So that was reason No. 1 for Worley’s ERA increasing despite his better command. Reason No. 2 was an uptick in his line drives allowed.
Worley allowed line drives on 18 percent of balls in play through his first 11 starts. In his next 10, it was 26 percent. Line drives are the hardest balls to field because they travel and fall rapidly. Thus, line drives fall in for hits at a much greater rate than grounders or fly balls. Liners are hits, league-wide, about 73 percent of the time. Ground balls go for hits 23 percent of the time.

An eight-percent increase in line drives is significant, and was one of the root causes of Worley’s opponents’ batting average going from .199 to .278.

Despite those added homers and line drives during the second half of Worley’s season, we should be confident that he can be a successful major league pitcher moving forward. As mentioned several times, his command only got better as his 2011 season went on. His batting average on balls in play was reasonable, as was his strand rate.*

*BABIP and strand rate are usually the two telltale signs that a pitcher was lucky and/or underperformed despite his ERA. J.A. Happ is the best case in recent memory. Happ’s ERAs were always low in Philly despite every other number suggesting they should be high. Look what’s happened for Happ in Houston as things have balanced out.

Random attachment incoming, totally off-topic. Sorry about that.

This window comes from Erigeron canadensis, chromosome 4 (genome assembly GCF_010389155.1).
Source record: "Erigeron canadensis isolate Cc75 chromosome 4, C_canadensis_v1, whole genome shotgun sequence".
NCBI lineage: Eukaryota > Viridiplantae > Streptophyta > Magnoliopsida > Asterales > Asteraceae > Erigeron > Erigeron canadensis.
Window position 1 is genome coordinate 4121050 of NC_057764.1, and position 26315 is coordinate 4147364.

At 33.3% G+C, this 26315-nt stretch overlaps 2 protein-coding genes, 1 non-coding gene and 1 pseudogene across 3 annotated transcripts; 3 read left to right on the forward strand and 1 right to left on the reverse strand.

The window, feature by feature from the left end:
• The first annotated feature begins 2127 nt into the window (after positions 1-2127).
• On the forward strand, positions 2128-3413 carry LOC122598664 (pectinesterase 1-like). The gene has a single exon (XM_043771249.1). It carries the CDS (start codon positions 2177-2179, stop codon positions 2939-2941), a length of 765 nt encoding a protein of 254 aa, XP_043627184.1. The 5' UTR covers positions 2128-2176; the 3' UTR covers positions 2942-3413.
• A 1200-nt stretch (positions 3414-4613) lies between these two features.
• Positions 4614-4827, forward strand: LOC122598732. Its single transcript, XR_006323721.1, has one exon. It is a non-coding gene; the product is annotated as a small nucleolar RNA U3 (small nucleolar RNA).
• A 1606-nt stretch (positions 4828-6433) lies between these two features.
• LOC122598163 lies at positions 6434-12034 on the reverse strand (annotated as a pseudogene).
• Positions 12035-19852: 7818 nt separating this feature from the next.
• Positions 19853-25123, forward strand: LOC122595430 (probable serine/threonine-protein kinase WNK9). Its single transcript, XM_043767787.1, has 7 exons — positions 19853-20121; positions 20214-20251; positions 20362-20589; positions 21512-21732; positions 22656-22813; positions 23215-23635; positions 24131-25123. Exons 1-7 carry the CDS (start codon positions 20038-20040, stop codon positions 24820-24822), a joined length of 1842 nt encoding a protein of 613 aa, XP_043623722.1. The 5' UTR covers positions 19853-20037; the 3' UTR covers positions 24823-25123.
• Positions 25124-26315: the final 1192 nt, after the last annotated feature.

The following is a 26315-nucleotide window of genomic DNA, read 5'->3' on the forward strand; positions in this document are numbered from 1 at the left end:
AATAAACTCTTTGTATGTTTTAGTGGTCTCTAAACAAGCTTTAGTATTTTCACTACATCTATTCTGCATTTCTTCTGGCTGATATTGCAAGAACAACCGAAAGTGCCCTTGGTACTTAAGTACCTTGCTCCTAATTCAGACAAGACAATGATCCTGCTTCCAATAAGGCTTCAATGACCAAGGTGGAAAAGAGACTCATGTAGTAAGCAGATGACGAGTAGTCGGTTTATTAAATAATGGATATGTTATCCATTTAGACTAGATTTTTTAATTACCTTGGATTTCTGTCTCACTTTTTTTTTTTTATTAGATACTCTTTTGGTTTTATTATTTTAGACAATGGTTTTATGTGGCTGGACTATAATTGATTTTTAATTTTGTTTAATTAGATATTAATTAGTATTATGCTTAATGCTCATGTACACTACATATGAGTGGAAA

Worley has shown that he can strike batters out. The league will catch up a bit to his two-seam fastball, but even when it does it is very hard for a right-handed batter to pull the trigger when it is running back across the plate. Any successful starter needs a go-to pitch. That two-seamer is a weapon.

Can we expect Worley to finish 2012 with an ERA of 3.01? No. But we shouldn’t expect him to have a 4.18 ERA, either. Something between 3.50 and 3.70 is reasonable. Any team would love that production from a cheap fourth starter.

For more statistical musings from Corey Seidman, visit Brotherly Glove and Phillies Nation.

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What’s In Store For Joe Blanton This Season?

Can Blanton bounce back in 2012?

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Four of five rotation spots are set for the Phillies heading into 2012 — it’s hard to envision Vance Worley being asked to do anything but pick up from where he left off.

Joe Blanton, however, has a small chance of losing his starting job to Kyle Kendrick or one of the many depth-starters the Phillies signed this off-season.

It is unlikely, but if Blanton shows up to Spring Training out of shape or still feeling pain in his elbow, he could quickly become an unusable and untradeable asset.

Ricky Bottalico touched on this subject Tuesday on Comcast SportsNet’s “Phillies Hot Stove.”